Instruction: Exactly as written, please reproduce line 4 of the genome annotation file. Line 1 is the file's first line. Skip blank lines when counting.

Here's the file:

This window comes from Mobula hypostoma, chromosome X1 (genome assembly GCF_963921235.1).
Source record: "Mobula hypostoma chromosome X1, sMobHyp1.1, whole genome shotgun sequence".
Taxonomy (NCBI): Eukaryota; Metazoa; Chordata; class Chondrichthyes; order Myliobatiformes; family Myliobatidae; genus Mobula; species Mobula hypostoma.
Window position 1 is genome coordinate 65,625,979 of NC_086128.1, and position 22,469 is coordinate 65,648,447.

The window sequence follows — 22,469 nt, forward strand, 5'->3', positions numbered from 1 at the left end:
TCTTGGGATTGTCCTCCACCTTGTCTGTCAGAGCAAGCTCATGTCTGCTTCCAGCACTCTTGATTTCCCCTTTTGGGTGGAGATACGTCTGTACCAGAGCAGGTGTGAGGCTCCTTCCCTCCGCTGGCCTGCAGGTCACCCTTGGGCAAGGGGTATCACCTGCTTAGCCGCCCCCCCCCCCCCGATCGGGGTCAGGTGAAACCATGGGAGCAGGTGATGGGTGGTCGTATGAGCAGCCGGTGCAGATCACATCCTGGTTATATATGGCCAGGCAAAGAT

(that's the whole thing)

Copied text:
Window position 1 is genome coordinate 65,625,979 of NC_086128.1, and position 22,469 is coordinate 65,648,447.